Kant on the Inapplicability of the Categories to Things in Themselves

British Journal for the History of Philosophy 23 (1):90-114 (2015)
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Abstract

This paper addresses the question of what we can legitimately say about things in themselves in Kant's critical doctrine. Many Kant scholars believe that Kant allows that things in themselves can be characterized through the unschematized or ‘pure’ concepts of our understanding such as ‘substance’ or ‘causality’. However, I show that on Kant's view things in themselves do not conform to the unschematized categories : the pure categories, like space and time, are merely subjective forms of finite, discursive cognition. I then examine what this interpretation might entail for central aspects of Kant's system such as his doctrine of noumenal freedom.

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Markus Kohl
University of North Carolina, Chapel Hill

Citations of this work

Kant on Method.Karl Schafer - forthcoming - In Andrew Stephenson & Anil Gomes (eds.), The Oxford Handbook of Kant. Oxford: Oxford University Press.
Why Does Kant Think We Must Believe in the Immortal Soul?Jessica Tizzard - 2020 - Canadian Journal of Philosophy 50 (1):114-129.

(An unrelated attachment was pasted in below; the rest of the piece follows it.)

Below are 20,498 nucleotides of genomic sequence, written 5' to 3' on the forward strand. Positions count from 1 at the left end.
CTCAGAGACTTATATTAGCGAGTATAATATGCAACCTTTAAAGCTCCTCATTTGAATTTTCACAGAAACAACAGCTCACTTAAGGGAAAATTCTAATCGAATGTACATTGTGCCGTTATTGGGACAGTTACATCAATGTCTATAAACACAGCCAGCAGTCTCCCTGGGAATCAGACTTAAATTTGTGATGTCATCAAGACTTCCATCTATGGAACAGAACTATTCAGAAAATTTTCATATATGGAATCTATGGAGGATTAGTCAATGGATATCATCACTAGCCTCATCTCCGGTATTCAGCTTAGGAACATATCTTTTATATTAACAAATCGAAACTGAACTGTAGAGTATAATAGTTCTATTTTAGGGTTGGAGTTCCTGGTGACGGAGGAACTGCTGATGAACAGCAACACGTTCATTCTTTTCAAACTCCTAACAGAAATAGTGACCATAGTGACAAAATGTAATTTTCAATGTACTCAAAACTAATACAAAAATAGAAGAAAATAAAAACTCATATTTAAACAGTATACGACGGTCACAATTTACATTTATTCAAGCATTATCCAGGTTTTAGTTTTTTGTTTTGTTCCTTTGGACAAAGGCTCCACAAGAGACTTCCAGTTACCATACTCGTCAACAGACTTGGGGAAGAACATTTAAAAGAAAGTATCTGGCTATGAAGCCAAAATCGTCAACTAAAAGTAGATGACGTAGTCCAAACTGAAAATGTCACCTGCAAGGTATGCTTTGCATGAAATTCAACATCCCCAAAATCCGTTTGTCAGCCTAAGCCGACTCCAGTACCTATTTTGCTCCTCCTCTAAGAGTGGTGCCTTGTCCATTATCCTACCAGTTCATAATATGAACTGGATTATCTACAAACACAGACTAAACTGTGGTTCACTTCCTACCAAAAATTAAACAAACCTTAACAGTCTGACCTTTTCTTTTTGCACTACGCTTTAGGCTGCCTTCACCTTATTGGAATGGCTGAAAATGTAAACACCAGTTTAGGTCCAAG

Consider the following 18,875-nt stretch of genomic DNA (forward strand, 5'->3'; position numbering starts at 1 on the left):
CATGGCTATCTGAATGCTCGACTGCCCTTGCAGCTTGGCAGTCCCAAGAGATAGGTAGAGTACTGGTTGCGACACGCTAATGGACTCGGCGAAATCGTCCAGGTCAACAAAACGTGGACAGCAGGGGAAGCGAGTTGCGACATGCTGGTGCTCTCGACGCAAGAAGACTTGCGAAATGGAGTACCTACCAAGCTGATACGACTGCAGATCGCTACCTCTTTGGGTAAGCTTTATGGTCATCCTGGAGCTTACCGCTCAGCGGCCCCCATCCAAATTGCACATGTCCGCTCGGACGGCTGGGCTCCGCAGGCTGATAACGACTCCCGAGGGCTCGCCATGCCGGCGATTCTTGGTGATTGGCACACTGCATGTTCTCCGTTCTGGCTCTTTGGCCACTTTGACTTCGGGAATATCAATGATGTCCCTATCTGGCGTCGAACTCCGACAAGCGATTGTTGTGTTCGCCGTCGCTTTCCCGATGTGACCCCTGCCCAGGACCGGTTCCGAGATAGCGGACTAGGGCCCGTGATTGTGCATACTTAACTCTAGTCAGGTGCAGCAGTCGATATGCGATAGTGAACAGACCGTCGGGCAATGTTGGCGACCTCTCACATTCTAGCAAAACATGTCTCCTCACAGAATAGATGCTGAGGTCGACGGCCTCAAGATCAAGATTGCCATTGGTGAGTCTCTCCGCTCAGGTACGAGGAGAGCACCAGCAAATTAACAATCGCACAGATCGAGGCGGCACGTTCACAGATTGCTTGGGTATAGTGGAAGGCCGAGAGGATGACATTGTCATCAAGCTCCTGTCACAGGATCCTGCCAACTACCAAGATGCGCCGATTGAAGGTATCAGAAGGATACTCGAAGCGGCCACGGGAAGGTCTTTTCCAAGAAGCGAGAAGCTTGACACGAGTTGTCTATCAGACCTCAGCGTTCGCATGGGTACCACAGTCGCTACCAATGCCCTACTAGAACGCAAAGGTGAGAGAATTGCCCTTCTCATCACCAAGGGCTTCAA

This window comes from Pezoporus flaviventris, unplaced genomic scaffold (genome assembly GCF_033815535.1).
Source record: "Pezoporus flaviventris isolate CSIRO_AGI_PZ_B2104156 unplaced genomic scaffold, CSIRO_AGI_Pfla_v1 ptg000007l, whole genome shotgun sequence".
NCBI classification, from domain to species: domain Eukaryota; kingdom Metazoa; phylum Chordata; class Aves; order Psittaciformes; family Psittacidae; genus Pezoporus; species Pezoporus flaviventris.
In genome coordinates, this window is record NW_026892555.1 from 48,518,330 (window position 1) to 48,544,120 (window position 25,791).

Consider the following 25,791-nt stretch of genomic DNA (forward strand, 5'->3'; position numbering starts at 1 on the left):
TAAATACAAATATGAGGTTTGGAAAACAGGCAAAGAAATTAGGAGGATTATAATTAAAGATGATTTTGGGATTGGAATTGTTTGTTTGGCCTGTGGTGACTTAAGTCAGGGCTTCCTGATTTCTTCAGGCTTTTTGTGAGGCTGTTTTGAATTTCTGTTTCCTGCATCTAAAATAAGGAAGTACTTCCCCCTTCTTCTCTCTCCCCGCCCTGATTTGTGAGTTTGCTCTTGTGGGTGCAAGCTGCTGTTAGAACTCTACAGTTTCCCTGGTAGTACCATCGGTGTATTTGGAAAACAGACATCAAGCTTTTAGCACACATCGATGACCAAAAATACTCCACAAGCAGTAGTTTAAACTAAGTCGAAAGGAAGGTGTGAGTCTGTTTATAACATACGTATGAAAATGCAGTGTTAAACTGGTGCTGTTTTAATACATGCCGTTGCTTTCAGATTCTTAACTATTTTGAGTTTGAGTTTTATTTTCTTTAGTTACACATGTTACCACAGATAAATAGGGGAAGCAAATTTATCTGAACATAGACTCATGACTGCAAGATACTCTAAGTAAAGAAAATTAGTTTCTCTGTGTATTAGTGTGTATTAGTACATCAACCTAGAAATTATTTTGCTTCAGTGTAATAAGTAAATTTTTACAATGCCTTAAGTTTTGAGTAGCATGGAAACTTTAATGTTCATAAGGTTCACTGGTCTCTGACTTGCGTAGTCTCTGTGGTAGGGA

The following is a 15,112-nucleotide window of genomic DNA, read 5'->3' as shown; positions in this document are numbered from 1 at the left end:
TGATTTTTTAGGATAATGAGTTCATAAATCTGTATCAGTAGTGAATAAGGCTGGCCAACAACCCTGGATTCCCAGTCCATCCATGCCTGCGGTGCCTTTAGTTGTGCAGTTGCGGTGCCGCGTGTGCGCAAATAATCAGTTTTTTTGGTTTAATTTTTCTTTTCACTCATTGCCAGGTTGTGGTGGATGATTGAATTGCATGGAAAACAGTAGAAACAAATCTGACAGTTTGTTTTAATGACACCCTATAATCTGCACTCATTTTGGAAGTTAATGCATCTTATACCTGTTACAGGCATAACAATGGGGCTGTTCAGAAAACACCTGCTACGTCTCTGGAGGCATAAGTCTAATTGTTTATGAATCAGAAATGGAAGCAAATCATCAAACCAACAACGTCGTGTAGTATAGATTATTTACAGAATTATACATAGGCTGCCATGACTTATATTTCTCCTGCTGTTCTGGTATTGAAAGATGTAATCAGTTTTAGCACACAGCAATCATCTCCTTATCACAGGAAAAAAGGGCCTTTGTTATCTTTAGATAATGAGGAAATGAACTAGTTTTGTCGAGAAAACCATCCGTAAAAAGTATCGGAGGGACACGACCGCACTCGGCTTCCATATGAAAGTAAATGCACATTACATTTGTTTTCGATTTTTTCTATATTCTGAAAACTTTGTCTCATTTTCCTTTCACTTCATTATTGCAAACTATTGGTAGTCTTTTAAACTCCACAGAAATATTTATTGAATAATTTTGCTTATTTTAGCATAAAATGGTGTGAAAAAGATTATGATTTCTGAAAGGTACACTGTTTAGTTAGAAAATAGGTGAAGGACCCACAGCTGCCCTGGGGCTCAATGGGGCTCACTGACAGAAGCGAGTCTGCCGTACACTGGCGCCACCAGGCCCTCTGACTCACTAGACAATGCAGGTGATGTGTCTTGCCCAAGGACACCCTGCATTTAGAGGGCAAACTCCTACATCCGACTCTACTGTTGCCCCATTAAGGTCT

Kant on intuitive understanding and things in themselves.Reed Winegar - 2018 - European Journal of Philosophy 26 (4):1238-1252.
Kant on Modality.Colin Marshall & Aaron Barker - forthcoming - In Anil Gomes & Andrew Stephenson (eds.), Oxford Handbook of Kant. Oxford University Press.

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References found in this work

Kant and the Exact Sciences.Michael Friedman - 1990 - Harvard University Press.
Kant’s Thinker.Patricia Kitcher - 2011 - Oxford University Press.
A Commentary on Kant's Critique of Practical Reason.L. W. BECK - 1960 - Les Etudes Philosophiques 19 (3):438-439.
Kant on Marks and the Immediacy of Intuition.Houston Smit - 2000 - Philosophical Review 109 (2):235-266.

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